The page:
I Am 50 Interested in Intralase Eye Laser Surgery, Should I Be Hesitant Since I Have Dry Eyes?

I am 50 yrs old. I have myopia and seeing a very reputable surgeon in New West to do the Intralase Eye surgery. I am terrified as I have dry eyes. Will my farsighted vision be taken away after this surgery ? I am in two minds? Pls help asap?

Doctor Answers (6)

Lasik and Dry Eyes

+1

One of the effects that Lasik can have on a person is dry eyes. So with that in mind, make sure your ophthalmologist first tries some sort of treatment for dry eyes to see if it is safe to go on with Lasik. Now if you are happy with having distance vision corrected and still wear reading glasses, then if your ophthalmologist agrees and says its safe then go ahead. At the same time there is another procedure in which all three of your vision zones will be targeted and corrected. With what I like to call, Prelex. A presbyopic lens exchange in which a new artificial bio-compatible lens replaces the old dysfunctional lens. The benefit about this procedure is that you would not develop any dryness.


Beverly Hills Ophthalmologist

Intra-LASIK surgery (Laser Eye Surgery) after the age of 50

+1

Dry eyes are the bane of the LASIK surgeon. 

 

They make it difficult to accurately measure the cornea and increase the chance of regression after the surgery.  The most common side effect or complication following LASIK is dry eyes.

 

Ophthalmologists and optometrists are generally very aggressive abut treating dry eyes before the LASIK to avoid these complications.  I have treated patients for dry eyes prior to LASIK and had the vision improve so much that they did not need LASIK.

Michael K. Tracy, MD
San Diego Ophthalmologist
5.0 out of 5 stars 1 review

LASIK and Dry Eyes

+1

Dry eyes can be a significant problem after LASIK.  Anyone showing signs of dryess should have treatment first and then discuss the potential of additional therapeutic agents after surgery.  LASIK whether with a microkeratome or an Intralase works by making a flap.  In the cutting of the flap, corneal nerves are interuped which causes the worsening of dry eyes.  If dryness is mild, we have a great deal of experience in helping those with such problems.  If somewhat worse, then surface ablation PRK may be better.  Those with severe dry eyes would probably do better with an intraocular procedure.  The best person to ask is your LASIK surgeon, expressing your concerns and listen closely to the reply.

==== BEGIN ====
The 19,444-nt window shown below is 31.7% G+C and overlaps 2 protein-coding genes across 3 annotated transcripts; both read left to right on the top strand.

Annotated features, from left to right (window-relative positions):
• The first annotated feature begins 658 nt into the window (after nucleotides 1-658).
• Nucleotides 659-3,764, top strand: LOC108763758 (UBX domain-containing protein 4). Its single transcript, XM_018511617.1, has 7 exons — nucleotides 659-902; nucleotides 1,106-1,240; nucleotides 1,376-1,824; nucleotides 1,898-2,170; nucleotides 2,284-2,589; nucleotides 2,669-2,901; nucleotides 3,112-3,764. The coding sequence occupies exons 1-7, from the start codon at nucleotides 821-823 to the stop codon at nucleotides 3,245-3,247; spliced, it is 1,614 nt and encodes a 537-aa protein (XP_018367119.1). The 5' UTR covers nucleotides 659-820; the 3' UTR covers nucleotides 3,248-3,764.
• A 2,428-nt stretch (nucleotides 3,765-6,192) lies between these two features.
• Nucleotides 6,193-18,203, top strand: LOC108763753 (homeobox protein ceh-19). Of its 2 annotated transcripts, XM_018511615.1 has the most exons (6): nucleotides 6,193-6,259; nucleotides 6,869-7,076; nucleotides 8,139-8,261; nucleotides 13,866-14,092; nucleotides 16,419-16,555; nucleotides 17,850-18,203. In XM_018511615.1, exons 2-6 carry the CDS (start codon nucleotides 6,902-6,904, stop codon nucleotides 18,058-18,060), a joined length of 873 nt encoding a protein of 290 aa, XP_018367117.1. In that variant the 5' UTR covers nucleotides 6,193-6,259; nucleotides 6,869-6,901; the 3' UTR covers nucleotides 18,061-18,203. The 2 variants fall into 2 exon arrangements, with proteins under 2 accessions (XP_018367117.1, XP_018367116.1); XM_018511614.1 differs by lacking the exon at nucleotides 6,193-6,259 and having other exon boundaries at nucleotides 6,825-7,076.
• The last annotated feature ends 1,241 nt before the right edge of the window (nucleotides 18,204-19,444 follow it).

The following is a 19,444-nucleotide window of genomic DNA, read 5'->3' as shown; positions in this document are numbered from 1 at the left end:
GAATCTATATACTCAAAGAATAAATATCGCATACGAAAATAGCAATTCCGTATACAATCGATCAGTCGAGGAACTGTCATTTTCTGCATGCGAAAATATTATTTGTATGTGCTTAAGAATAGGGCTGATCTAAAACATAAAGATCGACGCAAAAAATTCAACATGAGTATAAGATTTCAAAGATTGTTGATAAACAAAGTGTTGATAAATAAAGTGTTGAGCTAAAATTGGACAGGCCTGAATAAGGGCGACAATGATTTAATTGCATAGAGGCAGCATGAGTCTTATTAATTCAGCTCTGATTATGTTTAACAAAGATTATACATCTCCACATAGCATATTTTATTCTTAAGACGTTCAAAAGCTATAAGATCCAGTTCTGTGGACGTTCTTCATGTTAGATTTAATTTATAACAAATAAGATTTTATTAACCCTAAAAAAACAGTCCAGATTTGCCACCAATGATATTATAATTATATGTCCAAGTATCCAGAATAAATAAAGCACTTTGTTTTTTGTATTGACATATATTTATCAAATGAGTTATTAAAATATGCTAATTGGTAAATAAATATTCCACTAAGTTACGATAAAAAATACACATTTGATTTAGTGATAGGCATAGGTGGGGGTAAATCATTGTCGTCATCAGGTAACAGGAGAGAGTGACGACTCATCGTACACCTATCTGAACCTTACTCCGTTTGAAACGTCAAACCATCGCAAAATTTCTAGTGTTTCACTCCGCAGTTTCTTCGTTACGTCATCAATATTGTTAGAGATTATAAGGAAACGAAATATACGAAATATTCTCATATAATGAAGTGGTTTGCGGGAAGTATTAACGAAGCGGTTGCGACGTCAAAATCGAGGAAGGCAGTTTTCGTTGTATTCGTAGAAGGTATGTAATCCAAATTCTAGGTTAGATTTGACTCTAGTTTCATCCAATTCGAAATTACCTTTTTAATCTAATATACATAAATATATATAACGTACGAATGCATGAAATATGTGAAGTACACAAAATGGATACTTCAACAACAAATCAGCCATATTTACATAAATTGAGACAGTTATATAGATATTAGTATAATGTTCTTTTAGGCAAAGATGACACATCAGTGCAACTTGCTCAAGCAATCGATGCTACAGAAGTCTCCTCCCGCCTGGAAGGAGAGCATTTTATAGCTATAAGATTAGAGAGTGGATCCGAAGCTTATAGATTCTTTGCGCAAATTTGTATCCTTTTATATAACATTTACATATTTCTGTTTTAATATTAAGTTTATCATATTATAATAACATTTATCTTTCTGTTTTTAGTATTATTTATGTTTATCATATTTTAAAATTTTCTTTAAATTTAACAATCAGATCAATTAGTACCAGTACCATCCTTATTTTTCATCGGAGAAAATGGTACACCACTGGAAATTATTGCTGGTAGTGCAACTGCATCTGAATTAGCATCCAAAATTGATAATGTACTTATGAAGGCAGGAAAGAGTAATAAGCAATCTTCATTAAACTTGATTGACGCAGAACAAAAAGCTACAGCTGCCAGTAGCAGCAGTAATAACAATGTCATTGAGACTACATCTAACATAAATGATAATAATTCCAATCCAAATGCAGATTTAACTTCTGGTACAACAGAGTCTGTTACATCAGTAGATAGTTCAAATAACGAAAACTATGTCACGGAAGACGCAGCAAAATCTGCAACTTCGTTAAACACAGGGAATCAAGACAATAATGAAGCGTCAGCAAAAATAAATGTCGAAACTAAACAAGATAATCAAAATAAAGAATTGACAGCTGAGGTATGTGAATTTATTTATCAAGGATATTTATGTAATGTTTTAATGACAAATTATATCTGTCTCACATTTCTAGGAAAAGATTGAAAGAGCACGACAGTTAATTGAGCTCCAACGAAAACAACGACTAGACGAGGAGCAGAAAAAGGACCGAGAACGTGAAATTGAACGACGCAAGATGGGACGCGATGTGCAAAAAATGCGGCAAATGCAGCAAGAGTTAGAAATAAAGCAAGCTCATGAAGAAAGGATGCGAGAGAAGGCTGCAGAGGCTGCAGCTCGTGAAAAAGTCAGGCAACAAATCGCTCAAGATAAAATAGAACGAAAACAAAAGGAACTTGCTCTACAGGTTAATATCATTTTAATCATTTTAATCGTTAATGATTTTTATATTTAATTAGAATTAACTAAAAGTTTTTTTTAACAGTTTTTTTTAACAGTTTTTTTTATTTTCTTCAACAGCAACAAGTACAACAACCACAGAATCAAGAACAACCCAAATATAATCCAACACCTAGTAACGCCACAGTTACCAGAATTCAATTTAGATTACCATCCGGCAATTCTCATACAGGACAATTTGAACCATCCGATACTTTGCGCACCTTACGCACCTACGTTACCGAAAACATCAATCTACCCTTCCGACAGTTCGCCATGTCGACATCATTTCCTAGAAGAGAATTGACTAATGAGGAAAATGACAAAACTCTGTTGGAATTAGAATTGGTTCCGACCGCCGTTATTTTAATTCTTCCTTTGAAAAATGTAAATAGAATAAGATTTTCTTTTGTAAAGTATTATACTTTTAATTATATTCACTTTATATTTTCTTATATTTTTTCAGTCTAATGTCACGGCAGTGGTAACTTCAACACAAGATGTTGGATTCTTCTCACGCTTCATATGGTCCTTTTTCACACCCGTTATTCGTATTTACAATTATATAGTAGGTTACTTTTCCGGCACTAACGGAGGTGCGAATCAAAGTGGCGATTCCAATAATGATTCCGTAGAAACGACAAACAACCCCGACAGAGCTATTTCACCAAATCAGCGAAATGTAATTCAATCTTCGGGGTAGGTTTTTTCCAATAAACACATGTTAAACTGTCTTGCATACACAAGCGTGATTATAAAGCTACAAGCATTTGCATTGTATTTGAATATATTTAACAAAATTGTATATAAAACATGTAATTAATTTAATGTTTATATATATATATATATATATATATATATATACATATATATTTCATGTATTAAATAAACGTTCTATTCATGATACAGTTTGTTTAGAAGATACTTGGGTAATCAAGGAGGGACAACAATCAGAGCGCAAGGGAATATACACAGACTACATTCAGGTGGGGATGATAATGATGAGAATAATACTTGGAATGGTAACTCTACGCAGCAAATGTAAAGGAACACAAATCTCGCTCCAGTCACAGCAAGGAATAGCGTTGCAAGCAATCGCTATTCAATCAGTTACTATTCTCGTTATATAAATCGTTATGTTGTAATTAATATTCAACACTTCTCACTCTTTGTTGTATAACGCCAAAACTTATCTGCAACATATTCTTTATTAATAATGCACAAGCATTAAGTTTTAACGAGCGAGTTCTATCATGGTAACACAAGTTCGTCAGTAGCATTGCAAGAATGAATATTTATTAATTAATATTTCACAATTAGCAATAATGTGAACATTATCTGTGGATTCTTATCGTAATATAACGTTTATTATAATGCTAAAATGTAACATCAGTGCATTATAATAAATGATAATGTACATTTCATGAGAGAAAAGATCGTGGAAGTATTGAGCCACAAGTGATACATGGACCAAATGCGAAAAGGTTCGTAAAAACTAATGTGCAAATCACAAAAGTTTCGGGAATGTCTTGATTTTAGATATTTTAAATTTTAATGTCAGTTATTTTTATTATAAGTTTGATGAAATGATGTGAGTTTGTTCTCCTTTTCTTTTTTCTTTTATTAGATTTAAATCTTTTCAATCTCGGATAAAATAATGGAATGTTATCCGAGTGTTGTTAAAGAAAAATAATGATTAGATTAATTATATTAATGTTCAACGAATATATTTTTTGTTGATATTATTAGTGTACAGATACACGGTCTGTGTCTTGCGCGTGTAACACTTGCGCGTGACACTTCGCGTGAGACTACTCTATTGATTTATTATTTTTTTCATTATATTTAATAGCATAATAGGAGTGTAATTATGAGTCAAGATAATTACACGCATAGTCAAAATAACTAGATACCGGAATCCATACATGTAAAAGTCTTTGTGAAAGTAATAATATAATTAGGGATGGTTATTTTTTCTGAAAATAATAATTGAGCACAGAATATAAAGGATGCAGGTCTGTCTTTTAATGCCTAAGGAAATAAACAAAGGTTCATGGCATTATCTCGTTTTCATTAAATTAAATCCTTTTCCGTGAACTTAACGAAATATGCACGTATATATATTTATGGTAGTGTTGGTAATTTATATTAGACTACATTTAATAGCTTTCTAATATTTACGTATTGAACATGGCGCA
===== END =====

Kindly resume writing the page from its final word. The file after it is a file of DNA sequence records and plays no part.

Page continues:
Mark Golden, MD
Chicago Ophthalmologist
5.0 out of 5 stars 3 reviews

Intralase dry eyes

+1

Lasek is better if you have dry eyes BC no flap is cut so no nerves cut so no dry eyes. You'll need punctual plugs. ReadingVizion also because you're Presbyopic

Emil Chynn, MD
New York Ophthalmologist
4.5 out of 5 stars 10 reviews

Lasik and Dry Eye

+1

This is an excellent question.  Dry eye is something we watch closely for before LASIK surgery and if found we will treat it aggressively until we feel it is stable enough for LASIK.  Uncontrolled dry eye is usually a contra-indication to eye surgery.  Anyone with pre-existing dry eye should also be treated for an extended period of time after LASIK.  The use of a LASER to create the corneal flap should also lessen the risk of post operative dry eye compared to use of a blade. 


If both of your eyes are corrected for distance, you should have excellent vision but require reading glasses up close because of your age. 
 

Steven Dell, MD
Austin Ophthalmologist

Dry Eyes and LASIK

+1

We always have concern whenconsidering lasik on a patient with dry eyes.  Having said that it is a matter of degree and the what refractive error with which we are dealing.  Small amounts of treatment are not as concerning as larger amounts.  Farsightedness has worse dryness complications than nearsightedness.  Pre-treatment of the dry eye problem is very helpful.
 

Stuart Lewis, MD
Denver Ophthalmologist

These answers are for educational purposes and should not be relied upon as a substitute for medical advice you may receive from your physician. If you have a medical emergency, please call 911. These answers do not constitute or initiate a patient/doctor relationship.